The present study considers flow heterogeneity in individual fractures under varying degrees of normal stress. We simulate a laboratory investigation where, using a triaxial loading chamber, the flow conditions through a natural fracture were monitored while the normal stress was increased in a step-wise manner. Simultaneously the mechanical displacement was measured. Fracture surfaces have been characterized using optical laser-profilometry. We use this data as a preliminary basis for determining the fracture aperture distributions. Based on these data the heterogeneous transmissivity distributions for the numerical model are determined, assuming cubic law to be valid locally. The effect of varying stress is simulated by moving the fracture surfaces with respect to each other and thus altering the aperture-contact distribution inside the fracture. An agreement between measured and modeled data was achieved to some extent. However, the transmissivity distributions yielding the best results were at places very discontinuous with narrow channels governing the flow route. The system then becomes very sensitive to the transmissivity properties at the critical locations and the measurement accuracy of the aperture data becomes crucial.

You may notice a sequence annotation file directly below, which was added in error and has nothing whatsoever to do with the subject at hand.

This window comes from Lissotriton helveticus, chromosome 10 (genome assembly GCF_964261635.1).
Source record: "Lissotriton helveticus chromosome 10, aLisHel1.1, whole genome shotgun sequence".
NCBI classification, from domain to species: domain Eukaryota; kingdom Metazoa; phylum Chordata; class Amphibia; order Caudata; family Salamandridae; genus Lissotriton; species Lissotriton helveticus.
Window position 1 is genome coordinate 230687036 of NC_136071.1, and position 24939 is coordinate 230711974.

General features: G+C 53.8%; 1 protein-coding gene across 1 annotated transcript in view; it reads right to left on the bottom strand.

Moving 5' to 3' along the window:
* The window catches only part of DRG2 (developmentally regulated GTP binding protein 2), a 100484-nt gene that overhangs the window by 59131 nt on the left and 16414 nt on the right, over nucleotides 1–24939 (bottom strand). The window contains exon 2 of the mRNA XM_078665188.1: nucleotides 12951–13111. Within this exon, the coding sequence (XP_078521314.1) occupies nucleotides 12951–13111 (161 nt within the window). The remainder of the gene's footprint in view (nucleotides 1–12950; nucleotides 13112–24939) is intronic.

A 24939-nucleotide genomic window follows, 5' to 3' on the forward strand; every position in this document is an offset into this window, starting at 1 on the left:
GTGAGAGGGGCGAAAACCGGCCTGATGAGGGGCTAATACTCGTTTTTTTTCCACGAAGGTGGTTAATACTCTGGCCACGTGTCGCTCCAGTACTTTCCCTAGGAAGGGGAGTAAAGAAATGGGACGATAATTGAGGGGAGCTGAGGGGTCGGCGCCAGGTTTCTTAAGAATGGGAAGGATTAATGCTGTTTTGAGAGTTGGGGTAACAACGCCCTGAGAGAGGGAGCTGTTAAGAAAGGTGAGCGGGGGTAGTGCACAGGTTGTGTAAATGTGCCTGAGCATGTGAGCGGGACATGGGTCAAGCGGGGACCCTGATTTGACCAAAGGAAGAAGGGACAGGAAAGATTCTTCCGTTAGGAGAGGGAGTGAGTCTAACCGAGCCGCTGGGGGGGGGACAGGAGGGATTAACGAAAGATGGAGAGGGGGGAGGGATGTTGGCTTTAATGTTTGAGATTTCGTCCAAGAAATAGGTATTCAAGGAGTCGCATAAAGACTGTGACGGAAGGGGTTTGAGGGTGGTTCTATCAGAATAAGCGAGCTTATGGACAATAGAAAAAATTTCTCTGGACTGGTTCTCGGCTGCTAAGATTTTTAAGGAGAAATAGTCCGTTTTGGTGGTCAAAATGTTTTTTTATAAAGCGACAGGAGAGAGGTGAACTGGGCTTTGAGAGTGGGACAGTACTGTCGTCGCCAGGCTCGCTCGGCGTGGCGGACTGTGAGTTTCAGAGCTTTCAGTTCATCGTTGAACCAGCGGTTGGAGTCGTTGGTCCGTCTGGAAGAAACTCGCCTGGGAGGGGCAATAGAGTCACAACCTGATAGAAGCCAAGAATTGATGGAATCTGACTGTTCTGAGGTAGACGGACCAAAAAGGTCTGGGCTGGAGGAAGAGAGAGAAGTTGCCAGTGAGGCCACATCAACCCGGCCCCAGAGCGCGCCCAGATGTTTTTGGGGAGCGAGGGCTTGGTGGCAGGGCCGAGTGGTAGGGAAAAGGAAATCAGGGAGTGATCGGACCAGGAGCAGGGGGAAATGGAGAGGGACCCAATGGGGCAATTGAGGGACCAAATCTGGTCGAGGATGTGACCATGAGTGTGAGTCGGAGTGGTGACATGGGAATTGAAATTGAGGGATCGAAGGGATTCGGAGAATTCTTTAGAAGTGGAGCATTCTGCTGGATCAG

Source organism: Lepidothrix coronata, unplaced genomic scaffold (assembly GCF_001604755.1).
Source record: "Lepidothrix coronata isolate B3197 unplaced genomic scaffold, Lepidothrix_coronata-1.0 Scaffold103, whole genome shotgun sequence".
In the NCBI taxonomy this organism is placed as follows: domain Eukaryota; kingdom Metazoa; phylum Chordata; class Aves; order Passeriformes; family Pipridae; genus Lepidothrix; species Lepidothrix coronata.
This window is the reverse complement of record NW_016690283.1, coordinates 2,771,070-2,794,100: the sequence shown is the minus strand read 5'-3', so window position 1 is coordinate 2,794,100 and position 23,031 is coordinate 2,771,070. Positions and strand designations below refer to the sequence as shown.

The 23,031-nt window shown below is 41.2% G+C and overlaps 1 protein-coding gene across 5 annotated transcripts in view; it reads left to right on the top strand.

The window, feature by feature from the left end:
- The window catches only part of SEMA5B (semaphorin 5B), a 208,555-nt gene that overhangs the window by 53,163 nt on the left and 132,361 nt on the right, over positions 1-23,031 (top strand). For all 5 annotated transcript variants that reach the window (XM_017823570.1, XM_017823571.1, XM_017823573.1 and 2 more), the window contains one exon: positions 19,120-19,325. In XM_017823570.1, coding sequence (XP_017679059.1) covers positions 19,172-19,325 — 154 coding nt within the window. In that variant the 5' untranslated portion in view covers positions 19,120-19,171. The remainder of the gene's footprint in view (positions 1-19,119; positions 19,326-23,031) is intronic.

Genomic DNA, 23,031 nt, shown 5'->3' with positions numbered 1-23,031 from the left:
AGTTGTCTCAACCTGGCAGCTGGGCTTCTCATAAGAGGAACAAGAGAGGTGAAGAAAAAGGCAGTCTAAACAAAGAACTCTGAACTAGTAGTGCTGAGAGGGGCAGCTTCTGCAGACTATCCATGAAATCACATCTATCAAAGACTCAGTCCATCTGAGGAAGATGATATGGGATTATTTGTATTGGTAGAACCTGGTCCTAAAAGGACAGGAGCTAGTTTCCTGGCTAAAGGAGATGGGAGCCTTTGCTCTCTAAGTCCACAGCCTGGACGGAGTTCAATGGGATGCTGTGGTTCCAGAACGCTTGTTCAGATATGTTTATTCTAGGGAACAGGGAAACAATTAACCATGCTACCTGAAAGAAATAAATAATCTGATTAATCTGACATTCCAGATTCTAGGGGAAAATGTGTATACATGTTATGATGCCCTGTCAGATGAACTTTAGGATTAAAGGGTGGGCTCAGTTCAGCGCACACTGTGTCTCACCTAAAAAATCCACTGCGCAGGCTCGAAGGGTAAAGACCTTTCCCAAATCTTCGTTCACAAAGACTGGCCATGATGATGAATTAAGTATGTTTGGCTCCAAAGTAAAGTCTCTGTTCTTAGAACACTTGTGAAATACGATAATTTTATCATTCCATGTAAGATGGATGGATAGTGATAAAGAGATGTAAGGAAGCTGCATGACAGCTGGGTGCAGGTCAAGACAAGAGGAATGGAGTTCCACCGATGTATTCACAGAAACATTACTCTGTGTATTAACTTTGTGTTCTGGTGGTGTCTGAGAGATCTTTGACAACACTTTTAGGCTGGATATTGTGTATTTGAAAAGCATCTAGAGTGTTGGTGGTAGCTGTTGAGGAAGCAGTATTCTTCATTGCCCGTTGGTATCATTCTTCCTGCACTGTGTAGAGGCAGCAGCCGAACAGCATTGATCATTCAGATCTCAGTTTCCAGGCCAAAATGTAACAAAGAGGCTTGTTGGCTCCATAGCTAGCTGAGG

|Number of pages||11|
|Journal||International Journal of Rock Mechanics and Minings Sciences|
|Issue number||3 - 4|
|Publication status||Published - 1997|
|MoE publication type||A1 Journal article-refereed|